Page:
connecting

5 Simple reasons Alzheimer’s are happy

We’ve all heard the saying the simple things make us happy.

This seems to even be more true with the elderly.connecting

They don’t care about how much clout a person has, the money in the back, the reputation, etc.

What they know is:

  • They are loved
  • They are wanted
  • They are protected
  • They are care for
  • They are safe

What little things make your loved one happy?

sign language

7 Ways to Help Alzheimer’s when have Trouble expressing self

Many people with Alzheimer’s and Dementia have a difficult time expressing themselves.

Often they cannot find the work or get the word to roll off of their tongue, although they long to.

Sign Language is one way to help people express themselves
Sign Language is one way to help people express themselves

Some ways in which to combat this are:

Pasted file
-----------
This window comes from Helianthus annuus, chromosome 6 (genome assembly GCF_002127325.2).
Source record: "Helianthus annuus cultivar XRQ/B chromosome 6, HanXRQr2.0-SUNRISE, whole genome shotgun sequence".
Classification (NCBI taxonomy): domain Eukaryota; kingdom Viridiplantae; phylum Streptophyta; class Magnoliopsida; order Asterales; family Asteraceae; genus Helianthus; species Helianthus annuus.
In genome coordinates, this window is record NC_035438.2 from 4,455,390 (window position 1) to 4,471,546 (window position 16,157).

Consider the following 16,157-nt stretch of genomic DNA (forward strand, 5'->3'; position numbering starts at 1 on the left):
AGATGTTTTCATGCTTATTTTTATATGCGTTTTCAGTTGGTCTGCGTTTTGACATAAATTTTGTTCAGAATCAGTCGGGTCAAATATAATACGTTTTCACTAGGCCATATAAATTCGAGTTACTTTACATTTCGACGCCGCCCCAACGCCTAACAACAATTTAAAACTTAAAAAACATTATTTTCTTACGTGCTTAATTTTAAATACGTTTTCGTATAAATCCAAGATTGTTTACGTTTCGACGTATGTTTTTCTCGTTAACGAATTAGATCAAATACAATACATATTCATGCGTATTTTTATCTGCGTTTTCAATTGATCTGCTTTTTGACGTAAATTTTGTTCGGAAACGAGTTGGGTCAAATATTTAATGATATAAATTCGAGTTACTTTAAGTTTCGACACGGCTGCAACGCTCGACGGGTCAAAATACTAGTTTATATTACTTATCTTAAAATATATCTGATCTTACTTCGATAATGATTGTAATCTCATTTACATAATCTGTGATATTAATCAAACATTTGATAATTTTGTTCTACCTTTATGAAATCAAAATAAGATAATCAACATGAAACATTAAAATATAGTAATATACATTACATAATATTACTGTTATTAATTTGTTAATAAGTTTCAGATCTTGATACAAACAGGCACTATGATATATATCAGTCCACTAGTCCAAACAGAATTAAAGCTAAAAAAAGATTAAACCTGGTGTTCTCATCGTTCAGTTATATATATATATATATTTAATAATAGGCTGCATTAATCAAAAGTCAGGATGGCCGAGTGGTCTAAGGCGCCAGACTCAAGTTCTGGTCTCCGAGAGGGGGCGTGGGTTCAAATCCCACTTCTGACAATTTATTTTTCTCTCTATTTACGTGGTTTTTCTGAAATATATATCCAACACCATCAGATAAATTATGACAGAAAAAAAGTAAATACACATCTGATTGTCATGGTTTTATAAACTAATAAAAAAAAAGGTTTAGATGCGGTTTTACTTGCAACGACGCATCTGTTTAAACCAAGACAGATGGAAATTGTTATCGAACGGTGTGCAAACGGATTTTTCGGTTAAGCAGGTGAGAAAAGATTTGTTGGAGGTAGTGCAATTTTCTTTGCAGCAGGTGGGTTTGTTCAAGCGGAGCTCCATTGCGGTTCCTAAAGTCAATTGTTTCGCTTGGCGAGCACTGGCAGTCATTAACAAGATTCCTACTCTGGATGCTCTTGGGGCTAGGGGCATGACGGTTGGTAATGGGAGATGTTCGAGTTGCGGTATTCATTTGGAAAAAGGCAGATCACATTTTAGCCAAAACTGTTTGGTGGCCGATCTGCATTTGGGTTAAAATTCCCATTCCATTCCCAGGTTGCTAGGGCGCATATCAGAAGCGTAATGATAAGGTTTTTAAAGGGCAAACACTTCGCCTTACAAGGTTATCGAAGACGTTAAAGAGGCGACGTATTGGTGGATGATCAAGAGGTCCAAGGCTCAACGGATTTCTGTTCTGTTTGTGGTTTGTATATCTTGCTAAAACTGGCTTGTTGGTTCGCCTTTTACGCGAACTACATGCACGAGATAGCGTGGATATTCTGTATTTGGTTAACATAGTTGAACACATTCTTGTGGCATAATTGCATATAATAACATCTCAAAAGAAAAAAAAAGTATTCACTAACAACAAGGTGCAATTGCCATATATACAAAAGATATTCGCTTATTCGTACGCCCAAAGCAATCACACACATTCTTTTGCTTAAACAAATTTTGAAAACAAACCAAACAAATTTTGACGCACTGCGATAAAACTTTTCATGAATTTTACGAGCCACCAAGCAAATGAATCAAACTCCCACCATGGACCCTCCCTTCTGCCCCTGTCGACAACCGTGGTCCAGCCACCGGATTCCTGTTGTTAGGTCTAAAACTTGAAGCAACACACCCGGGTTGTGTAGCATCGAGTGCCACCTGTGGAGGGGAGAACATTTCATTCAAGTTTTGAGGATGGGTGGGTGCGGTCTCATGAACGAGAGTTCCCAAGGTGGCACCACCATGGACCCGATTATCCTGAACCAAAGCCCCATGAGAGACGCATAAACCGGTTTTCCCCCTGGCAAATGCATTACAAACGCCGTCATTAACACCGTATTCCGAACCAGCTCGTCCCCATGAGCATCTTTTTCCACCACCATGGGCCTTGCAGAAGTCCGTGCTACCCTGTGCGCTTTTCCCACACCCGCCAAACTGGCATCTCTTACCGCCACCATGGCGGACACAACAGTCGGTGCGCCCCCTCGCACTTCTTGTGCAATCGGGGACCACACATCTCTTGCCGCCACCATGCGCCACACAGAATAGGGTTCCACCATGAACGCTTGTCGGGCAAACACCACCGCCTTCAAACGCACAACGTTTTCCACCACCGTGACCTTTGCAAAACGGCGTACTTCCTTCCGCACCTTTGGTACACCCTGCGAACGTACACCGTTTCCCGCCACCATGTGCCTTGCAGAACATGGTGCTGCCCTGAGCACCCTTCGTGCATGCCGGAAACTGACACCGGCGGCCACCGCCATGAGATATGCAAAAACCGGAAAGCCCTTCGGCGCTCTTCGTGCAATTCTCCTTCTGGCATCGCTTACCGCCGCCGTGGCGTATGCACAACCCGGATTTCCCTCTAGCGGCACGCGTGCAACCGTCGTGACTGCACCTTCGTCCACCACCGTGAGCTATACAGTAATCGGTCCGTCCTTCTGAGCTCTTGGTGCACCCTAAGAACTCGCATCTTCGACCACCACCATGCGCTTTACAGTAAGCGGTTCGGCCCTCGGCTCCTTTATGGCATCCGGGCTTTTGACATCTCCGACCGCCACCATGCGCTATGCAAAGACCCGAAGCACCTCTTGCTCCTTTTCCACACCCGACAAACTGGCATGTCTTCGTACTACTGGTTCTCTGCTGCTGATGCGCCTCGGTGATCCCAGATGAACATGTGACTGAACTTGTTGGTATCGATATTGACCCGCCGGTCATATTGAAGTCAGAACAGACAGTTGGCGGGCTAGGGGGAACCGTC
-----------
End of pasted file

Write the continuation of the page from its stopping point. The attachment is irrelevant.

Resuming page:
1. Teach sign language for simple words {drink, eat, bathroom, etc.}
  2. Have picture cards for the person to point to {food, bed, family, shower, etc.}
  3. Watch non-verbal cues such as facial expressions, posture, gestures, clenched hands, etc.
  4. Understand a native language {ex. I had a man that was a missionary to Africa. He would divert to that language at times.  Understanding words for that language helped to understand his needs.}
  5. Use music to soothe. Often music helps a person with the disease to find words they are having trouble finding. Also, playing an instrument can provide a way for self-expression.
  6. Ask to draw or paint a picture {if capable—mid to late stages may not have the capability}
  7. Point to what they would like.
  8. Bonus: We’ve discovered that sometimes playing charades also helps in expressing oneself.

 

How do you help your loved one express themselves when they struggle?

routines

Interruptions in daily routine

Interruptions frustrates routines
Interruptions frustrates routines

Many people enjoy their routine, whether they are children, adults or the elderly.

Sometimes interrupting a daily routine can be confusing for the elderly.  This is especially true with dementia and Alzheimer’s patients.